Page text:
For Port of Call founder, Martin Preston, the recent drug confessions of former Gladiators strongman, Shadow, throw up several positive messages to heed.
I was scanning the news recently and an article on the Birmingham Mail’s website caught my attention. It was about former Gladiators star, Jefferson King – better known to many of us as the bulging-eyed, pugil stick wielding Shadow – and how he apparently became a “drug-addict gravedigger” after he was axed from the hit ITV programme in 1994.
At the time, claims abounded that he had tested positive for steroids. However, the Mail alleges that the real reason was due to accusations of drug taking at a London nightclub. The subsequent fall out, they report in a frank interview with the 54-year-old, led to the breakdown of his marriage and eight years in and out of prison. He was apparently hooked on smoking crack-cocaine and heroin.
“I ended up in prison for shoplifting and drugs possession every year for eight years,” King told the Mail. “The drugs completely controlled me.”
Independence from addiction
King now hopes to resurrect his TV career with an appearance on I’m a Celebrity. But what sets his story apart from the usual run-of-the-mill, fall from grace tabloid tittle tattle is the former Gladiator’s route to recovery (reduced to a footnote in this particular article).
Four years ago, he enrolled on an educational programme, called Intuitive Recovery, that “promotes abstinence as achievable and easy to maintain.” The six-session course professes to give addicts the skills and tools to recognise and control addictive desires and take responsibility for their choices.
Our aspiration for all our learners is that you achieve true independence from addiction,” say Intuitive Thinking Skills, who deliver the training. “We recognise that you don’t want to spend a lifetime ‘in recovery’ but would rather have the tools to stand alone, happily embracing life. Furthermore, moving on and away from treatment is essential if you are to escape the lifestyle of endless support.
The cornerstone of their teaching is giving addicts the power to silence their inner ambivalent voice that has no intention of stopping, despite the best of intentions. It worked for King. He’s now been drug-free for six years, works as a personal trainer, and has even taught the Intuitive Recovery techniques to others.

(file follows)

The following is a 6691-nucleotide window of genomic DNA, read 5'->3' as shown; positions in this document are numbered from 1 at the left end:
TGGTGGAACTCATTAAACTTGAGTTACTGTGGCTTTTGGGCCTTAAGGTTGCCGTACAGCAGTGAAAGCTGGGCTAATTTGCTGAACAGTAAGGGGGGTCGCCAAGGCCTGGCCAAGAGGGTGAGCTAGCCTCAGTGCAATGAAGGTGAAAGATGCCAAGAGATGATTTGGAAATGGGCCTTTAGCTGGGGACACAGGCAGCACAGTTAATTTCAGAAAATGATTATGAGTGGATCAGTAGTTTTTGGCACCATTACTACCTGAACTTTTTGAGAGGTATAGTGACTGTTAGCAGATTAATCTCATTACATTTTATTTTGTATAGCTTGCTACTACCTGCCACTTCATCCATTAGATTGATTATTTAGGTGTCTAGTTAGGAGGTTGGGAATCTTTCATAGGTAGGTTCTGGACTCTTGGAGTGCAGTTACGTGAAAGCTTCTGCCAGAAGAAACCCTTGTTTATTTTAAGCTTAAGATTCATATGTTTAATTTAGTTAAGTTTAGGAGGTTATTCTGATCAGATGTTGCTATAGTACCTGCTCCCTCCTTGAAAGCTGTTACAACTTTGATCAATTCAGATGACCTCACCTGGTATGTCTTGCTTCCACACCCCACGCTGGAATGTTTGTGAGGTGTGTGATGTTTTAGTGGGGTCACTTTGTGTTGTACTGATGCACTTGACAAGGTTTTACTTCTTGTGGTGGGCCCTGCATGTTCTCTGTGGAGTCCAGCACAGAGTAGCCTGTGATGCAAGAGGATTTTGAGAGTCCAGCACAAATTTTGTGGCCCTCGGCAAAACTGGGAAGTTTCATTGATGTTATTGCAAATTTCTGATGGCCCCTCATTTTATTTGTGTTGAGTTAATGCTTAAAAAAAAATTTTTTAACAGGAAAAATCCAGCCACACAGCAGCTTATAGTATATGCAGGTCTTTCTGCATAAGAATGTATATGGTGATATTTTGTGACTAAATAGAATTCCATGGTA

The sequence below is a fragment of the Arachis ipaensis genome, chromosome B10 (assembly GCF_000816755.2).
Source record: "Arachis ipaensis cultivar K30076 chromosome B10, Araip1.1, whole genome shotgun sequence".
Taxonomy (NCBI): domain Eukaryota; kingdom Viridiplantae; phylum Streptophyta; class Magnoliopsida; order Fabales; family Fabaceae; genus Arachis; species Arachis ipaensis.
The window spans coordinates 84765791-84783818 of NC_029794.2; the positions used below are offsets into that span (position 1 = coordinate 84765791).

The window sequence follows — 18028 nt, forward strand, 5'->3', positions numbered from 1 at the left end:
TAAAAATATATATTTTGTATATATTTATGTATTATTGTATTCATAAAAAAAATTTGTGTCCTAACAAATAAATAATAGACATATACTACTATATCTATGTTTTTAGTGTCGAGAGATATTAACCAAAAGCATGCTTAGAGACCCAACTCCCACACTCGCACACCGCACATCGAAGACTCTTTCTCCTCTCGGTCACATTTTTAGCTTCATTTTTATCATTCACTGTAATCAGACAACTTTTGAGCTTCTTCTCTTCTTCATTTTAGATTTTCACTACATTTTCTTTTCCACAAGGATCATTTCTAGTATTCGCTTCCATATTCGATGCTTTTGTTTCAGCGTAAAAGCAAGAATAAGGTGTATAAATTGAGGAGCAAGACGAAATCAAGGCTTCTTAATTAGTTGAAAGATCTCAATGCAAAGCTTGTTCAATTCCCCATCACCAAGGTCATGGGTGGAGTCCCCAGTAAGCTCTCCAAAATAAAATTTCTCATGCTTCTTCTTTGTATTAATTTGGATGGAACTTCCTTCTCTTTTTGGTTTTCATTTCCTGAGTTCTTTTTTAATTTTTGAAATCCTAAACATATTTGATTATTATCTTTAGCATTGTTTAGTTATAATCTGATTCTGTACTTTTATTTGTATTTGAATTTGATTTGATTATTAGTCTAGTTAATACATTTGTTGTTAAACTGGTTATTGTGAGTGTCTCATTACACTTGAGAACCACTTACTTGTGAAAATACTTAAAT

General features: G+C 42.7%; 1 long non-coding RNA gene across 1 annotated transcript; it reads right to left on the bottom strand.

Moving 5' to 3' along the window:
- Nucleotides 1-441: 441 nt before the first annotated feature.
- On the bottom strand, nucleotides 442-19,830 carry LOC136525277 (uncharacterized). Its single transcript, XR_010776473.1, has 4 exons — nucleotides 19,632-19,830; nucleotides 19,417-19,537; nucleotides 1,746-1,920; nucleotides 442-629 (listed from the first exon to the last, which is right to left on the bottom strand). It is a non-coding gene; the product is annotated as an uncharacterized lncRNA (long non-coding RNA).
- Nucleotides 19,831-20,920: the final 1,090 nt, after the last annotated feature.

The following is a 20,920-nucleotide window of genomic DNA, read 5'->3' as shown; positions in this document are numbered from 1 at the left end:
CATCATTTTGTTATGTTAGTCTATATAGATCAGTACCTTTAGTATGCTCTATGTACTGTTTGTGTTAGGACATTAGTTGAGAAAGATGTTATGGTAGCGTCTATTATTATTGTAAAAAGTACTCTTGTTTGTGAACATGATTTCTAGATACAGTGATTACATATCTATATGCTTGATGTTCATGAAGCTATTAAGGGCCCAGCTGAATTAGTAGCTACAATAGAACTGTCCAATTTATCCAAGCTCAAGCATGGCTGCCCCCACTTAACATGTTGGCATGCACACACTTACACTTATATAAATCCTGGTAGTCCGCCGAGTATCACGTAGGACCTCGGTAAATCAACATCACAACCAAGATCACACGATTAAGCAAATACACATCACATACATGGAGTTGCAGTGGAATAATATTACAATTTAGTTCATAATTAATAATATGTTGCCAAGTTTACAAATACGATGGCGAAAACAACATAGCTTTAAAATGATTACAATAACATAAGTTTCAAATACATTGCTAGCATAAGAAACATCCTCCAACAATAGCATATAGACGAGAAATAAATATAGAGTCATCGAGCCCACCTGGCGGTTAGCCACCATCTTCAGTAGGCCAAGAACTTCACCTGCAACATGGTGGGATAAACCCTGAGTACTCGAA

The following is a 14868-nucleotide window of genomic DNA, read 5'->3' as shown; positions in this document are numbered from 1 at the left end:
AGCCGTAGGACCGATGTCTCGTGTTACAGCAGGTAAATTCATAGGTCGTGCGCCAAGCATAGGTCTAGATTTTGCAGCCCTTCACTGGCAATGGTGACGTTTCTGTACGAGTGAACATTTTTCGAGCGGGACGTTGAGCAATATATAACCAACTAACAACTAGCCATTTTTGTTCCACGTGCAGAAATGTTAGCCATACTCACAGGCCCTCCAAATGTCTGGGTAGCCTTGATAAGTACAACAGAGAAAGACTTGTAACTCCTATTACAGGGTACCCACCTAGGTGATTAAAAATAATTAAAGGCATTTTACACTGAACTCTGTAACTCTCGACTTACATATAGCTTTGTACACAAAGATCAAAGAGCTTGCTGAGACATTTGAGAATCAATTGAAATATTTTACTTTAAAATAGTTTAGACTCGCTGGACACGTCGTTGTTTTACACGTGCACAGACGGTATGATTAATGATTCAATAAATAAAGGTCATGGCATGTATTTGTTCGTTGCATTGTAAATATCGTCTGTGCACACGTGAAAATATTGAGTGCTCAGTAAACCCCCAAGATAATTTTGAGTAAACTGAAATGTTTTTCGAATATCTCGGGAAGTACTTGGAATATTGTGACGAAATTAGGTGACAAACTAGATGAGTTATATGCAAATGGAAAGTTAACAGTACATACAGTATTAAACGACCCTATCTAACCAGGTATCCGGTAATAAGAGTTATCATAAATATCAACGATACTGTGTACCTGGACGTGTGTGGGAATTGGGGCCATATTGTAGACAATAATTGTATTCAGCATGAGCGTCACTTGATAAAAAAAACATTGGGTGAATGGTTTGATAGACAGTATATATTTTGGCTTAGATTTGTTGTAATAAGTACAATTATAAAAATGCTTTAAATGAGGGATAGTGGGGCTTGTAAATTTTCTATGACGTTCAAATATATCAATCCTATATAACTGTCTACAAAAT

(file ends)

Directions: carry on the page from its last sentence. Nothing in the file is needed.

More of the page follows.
“I used to inspire kids to go out there and get fit. I want that to be my legacy – not the drugs,” he said.
Grown-up discussion about addiction
I think that King’s story highlights several positive messages. The first is that we’ve come a long way since the mid-nineties, to a place where we can now have an open, grown-up discussion about addiction. One of the pillars of recovery is talking about our issues and learning from the experiences of others.
The second positive is that the media is highlighting local treatment options, like Intuitive Recovery, available today. When I sought help for my addictions a decade ago, there were limited treatment opportunities available to me and it wasn’t as easy to access as it perhaps should have been. For Jefferson, I imagine it was harder still. But happily things are different now.
When I set up Port of Call I wanted to make sure that people could locate and access rehab, and a whole host of other specialist addiction services, quickly and easily. We’ve subsequently helped countless of former addicts to achieve their goals and reclaim their lives.
Even the biggest and strongest of us aren’t invincible to the grip of addiction. But it needn’t be a gladiatorial battle to reach recovery if you seek support to make a change.
Make us your first Port of Call. If you, or a loved one, are dealing with addiction we can help you to access the right alcohol rehab or drug treatment centre at the right time. Take the first step today by speaking to one of our advisers for free on 08000029010.